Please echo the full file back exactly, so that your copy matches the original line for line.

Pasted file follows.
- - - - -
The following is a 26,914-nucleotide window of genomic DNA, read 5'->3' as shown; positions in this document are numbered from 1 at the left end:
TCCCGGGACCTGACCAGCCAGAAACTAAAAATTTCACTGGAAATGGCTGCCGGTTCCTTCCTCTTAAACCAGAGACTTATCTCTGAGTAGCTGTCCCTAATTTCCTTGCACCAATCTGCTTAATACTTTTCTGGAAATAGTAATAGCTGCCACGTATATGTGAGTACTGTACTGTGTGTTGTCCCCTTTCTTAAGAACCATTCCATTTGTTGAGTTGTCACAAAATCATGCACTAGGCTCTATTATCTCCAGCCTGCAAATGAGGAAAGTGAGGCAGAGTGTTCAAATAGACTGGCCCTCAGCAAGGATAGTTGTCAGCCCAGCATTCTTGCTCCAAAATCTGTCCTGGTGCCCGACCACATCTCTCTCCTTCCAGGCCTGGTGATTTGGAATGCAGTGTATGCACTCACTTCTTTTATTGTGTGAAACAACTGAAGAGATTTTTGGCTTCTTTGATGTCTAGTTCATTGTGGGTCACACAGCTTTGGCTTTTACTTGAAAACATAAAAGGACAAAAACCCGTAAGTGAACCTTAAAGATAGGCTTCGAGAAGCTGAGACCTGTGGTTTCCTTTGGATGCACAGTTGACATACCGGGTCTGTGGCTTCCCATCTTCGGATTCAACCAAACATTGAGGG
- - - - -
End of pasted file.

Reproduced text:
The following is a 26,914-nucleotide window of genomic DNA, read 5'->3' as shown; positions in this document are numbered from 1 at the left end:
TCCCGGGACCTGACCAGCCAGAAACTAAAAATTTCACTGGAAATGGCTGCCGGTTCCTTCCTCTTAAACCAGAGACTTATCTCTGAGTAGCTGTCCCTAATTTCCTTGCACCAATCTGCTTAATACTTTTCTGGAAATAGTAATAGCTGCCACGTATATGTGAGTACTGTACTGTGTGTTGTCCCCTTTCTTAAGAACCATTCCATTTGTTGAGTTGTCACAAAATCATGCACTAGGCTCTATTATCTCCAGCCTGCAAATGAGGAAAGTGAGGCAGAGTGTTCAAATAGACTGGCCCTCAGCAAGGATAGTTGTCAGCCCAGCATTCTTGCTCCAAAATCTGTCCTGGTGCCCGACCACATCTCTCTCCTTCCAGGCCTGGTGATTTGGAATGCAGTGTATGCACTCACTTCTTTTATTGTGTGAAACAACTGAAGAGATTTTTGGCTTCTTTGATGTCTAGTTCATTGTGGGTCACACAGCTTTGGCTTTTACTTGAAAACATAAAAGGACAAAAACCCGTAAGTGAACCTTAAAGATAGGCTTCGAGAAGCTGAGACCTGTGGTTTCCTTTGGATGCACAGTTGACATACCGGGTCTGTGGCTTCCCATCTTCGGATTCAACCAAACATTGAGGG